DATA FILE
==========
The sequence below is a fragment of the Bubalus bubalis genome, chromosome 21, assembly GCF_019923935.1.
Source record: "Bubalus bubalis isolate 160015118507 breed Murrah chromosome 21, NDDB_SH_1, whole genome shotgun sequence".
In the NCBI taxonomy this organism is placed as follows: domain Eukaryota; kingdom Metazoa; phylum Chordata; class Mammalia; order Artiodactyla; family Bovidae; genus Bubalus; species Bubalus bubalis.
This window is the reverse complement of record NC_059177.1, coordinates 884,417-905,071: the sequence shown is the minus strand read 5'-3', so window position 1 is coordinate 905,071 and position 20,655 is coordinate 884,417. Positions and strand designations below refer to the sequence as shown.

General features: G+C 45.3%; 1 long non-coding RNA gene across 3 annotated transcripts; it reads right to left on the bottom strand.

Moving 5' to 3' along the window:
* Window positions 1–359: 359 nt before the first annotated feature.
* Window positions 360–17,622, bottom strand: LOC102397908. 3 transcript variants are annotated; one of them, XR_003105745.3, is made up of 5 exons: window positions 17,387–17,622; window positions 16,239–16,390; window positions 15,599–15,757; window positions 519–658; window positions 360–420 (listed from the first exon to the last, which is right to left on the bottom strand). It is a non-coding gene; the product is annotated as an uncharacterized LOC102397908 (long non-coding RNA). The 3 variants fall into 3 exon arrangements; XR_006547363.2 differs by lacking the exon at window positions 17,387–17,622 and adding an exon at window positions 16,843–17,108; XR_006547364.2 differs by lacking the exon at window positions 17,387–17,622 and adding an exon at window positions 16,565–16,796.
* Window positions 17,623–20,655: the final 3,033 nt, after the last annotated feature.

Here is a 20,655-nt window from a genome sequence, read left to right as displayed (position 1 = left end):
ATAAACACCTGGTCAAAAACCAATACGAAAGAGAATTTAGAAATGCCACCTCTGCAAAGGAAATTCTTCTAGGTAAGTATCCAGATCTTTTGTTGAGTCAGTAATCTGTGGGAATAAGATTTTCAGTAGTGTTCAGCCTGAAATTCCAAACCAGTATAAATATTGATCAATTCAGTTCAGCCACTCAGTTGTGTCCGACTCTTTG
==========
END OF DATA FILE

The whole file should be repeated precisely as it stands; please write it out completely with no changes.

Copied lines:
The sequence below is a fragment of the Bubalus bubalis genome, chromosome 21, assembly GCF_019923935.1.
Source record: "Bubalus bubalis isolate 160015118507 breed Murrah chromosome 21, NDDB_SH_1, whole genome shotgun sequence".
In the NCBI taxonomy this organism is placed as follows: domain Eukaryota; kingdom Metazoa; phylum Chordata; class Mammalia; order Artiodactyla; family Bovidae; genus Bubalus; species Bubalus bubalis.
This window is the reverse complement of record NC_059177.1, coordinates 884,417-905,071: the sequence shown is the minus strand read 5'-3', so window position 1 is coordinate 905,071 and position 20,655 is coordinate 884,417. Positions and strand designations below refer to the sequence as shown.

General features: G+C 45.3%; 1 long non-coding RNA gene across 3 annotated transcripts; it reads right to left on the bottom strand.

Moving 5' to 3' along the window:
* Window positions 1–359: 359 nt before the first annotated feature.
* Window positions 360–17,622, bottom strand: LOC102397908. 3 transcript variants are annotated; one of them, XR_003105745.3, is made up of 5 exons: window positions 17,387–17,622; window positions 16,239–16,390; window positions 15,599–15,757; window positions 519–658; window positions 360–420 (listed from the first exon to the last, which is right to left on the bottom strand). It is a non-coding gene; the product is annotated as an uncharacterized LOC102397908 (long non-coding RNA). The 3 variants fall into 3 exon arrangements; XR_006547363.2 differs by lacking the exon at window positions 17,387–17,622 and adding an exon at window positions 16,843–17,108; XR_006547364.2 differs by lacking the exon at window positions 17,387–17,622 and adding an exon at window positions 16,565–16,796.
* Window positions 17,623–20,655: the final 3,033 nt, after the last annotated feature.

Here is a 20,655-nt window from a genome sequence, read left to right as displayed (position 1 = left end):
ATAAACACCTGGTCAAAAACCAATACGAAAGAGAATTTAGAAATGCCACCTCTGCAAAGGAAATTCTTCTAGGTAAGTATCCAGATCTTTTGTTGAGTCAGTAATCTGTGGGAATAAGATTTTCAGTAGTGTTCAGCCTGAAATTCCAAACCAGTATAAATATTGATCAATTCAGTTCAGCCACTCAGTTGTGTCCGACTCTTTG